by Joe Samuel Starnes
Expected Publication Date: July 8, 2014
Open Road Integrated Media, MysteriousPress.com/Open Road
My Rating: 4 out of 5 Stars
On a bus outside Vegas, a washed-up gambler meets a strange preacher
As the bus rolls away from the Las Vegas strip, Timber Goodman screws his eyes shut and tries to keep his stomach from lurching. He came to Vegas in hopes of jump-starting his fading broadcasting career, but he leaves hung over and dead broke. Beside him sits a preacher in cowboy boots, whose only luggage is a Bible, a bottle of bourbon, and a razor-sharp bowie knife. This is Ezekiel Blizzard Jr., a disgraced man of God who’s got a tale to tell—and doesn’t care if Timber’s listening. As Zeke’s story winds on, Timber finds himself enraptured.In this sweeping novel of the American South, Joe Samuel Starnes explores the gritty side of faith and shows that all it takes to save a wandering man is another lost soul.
Joe Samuel Starnes introduces a truth with Calling. No matter what church you look into, there are the good and the bad. It doesn't matter which congregation, sect, or even religion, it's a fact that anybody would be unable to deny. There is that needed balance and always the inevitable quandary: Who is saving who?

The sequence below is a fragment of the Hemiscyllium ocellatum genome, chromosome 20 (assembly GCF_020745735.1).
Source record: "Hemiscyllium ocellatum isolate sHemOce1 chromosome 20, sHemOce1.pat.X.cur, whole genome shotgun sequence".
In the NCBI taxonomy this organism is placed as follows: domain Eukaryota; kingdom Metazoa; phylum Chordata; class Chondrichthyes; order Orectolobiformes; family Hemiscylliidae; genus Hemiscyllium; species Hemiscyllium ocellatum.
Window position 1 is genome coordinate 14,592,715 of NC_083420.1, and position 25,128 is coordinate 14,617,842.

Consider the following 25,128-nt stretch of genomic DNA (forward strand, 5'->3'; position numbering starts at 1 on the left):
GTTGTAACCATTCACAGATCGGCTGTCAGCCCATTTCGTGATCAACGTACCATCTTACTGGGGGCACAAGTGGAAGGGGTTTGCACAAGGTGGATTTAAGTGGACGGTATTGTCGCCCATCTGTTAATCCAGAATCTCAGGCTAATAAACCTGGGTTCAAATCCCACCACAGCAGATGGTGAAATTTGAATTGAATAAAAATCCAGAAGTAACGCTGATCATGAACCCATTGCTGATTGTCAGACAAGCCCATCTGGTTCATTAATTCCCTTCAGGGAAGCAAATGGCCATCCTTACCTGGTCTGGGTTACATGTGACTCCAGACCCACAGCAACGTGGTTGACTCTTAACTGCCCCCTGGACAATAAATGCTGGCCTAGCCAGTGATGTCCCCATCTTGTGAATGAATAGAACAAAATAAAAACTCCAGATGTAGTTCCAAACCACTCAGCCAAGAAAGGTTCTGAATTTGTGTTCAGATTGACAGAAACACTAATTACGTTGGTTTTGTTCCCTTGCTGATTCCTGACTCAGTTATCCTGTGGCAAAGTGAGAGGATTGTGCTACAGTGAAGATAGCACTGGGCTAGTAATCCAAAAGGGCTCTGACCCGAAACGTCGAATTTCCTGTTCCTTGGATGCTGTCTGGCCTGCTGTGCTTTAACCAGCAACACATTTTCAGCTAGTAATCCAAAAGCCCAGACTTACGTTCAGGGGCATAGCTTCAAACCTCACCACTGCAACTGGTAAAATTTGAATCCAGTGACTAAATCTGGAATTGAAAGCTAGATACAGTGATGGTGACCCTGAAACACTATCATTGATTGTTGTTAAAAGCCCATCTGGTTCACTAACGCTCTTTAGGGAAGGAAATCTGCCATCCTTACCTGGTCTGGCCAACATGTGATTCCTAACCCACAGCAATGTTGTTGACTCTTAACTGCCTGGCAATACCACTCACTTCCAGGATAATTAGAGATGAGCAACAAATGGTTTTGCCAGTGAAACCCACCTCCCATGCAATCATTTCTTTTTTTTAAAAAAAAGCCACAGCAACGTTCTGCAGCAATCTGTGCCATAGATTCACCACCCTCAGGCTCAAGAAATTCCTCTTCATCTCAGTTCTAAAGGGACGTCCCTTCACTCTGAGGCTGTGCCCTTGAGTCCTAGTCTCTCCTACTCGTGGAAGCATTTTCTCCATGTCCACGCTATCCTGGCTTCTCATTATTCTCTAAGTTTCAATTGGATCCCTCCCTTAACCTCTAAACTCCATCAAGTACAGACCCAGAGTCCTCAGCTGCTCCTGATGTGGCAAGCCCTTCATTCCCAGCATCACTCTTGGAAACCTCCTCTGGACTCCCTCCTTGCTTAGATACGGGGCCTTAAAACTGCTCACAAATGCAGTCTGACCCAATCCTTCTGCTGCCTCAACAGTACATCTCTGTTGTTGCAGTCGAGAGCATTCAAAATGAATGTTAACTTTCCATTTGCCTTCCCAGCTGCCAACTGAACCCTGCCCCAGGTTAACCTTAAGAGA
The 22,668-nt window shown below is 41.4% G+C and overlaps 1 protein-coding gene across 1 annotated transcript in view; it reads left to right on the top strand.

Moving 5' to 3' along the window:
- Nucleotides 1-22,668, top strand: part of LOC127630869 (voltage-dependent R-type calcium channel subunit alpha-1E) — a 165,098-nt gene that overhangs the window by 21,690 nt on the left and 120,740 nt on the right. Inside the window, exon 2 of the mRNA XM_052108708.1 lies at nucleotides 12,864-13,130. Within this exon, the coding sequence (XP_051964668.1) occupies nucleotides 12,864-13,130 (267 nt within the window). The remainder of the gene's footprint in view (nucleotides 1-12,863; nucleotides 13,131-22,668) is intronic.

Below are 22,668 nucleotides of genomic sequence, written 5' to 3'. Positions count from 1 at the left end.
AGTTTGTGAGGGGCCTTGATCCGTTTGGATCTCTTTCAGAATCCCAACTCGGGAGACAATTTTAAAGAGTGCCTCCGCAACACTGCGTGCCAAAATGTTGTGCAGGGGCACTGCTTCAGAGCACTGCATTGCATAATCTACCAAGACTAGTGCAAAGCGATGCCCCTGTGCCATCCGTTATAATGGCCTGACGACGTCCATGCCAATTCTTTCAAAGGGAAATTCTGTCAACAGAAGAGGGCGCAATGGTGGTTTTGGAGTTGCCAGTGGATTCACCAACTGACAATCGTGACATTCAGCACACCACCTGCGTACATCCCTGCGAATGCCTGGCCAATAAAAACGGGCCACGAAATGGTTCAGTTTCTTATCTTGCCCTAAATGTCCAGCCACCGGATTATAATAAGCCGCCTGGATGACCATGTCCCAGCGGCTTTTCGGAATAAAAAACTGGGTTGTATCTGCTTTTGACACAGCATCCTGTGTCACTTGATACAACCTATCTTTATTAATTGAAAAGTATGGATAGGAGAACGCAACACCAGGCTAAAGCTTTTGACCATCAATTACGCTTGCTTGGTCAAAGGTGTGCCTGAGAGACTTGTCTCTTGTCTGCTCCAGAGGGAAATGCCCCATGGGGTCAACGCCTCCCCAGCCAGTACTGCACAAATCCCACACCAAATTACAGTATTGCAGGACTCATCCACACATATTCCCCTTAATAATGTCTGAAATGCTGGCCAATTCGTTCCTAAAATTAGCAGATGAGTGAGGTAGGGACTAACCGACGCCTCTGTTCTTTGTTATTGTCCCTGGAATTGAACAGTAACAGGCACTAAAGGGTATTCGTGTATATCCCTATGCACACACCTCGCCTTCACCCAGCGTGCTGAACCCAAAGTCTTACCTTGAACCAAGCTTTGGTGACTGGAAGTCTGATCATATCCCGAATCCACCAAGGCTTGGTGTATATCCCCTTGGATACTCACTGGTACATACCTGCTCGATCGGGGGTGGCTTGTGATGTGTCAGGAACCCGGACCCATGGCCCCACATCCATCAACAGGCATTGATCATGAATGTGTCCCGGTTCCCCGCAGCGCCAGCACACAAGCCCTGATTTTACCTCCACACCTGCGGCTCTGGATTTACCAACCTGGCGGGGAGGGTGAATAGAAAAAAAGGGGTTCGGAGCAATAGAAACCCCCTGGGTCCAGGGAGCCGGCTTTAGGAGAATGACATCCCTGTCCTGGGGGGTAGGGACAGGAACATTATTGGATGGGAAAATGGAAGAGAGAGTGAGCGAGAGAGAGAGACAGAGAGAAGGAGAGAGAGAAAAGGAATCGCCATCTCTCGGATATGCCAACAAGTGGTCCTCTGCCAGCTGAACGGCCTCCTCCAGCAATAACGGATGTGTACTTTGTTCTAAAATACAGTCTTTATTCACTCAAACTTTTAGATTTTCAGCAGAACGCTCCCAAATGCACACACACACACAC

There is that Christian theory where the Wounded Warrior is best equipped to save souls. It's based on the fact that empathy is more powerful than sympathy - those who have gone through hell and returned are more able to guide others who have simply gone astray.
This is Ezekiel Blizzard Jr.'s public confession, his witnessing, to Timber Goodman of his life in order to bring him back to the church. Or is it?
To those who aren't familiar with the terms, public confession is exactly as it sounds. A person's sins are confessed in front of the church congregation or similar group of people. Witnessing is, to compare it in layman's terms, something like a spiritual AA meeting. "Hi, I'm So-and-So, and I'm a sinner. Let me share with you the wrongs I've done and how Christ showed me the right path to take..."
[While my analogy may seem irreverent, it's only because of the tone taken in this book to make a heavy subject palatable to readers. Confession is a very serious Sacrament for me and I never take it lightly in my personal life.]
But Timber in himself is a questionable person to witness to. I wondered why Zeke picked him. Was there a weakness that he saw that could be exploited? Or was it a true need to save? After listening to Zeke in the first few pages, I saw a doubtful personality masquerading as a preacher. I'm not surprised Timber didn't see it, however. If a person doesn't have a good relationship with his God, what hope of discernment does he have? More often than not, choices become the wrong ones, as his already were.
In the end, to me, it all boils down to a few questions: was Zeke allowed to do all those evil things simply to save the soul of Timber Goodman? And if it's a yes, then has Timber realized the blood price that his soul has cost? Not just the Blood of Christ that saved him from the beginning but the agony all those other innocent souls had gone through simply to reach the culmination of this story. Or is he simply happy thanking God for the good turn his life has taken and is not willing to do more? One wonders how often the storyline of Calling repeats itself in real life...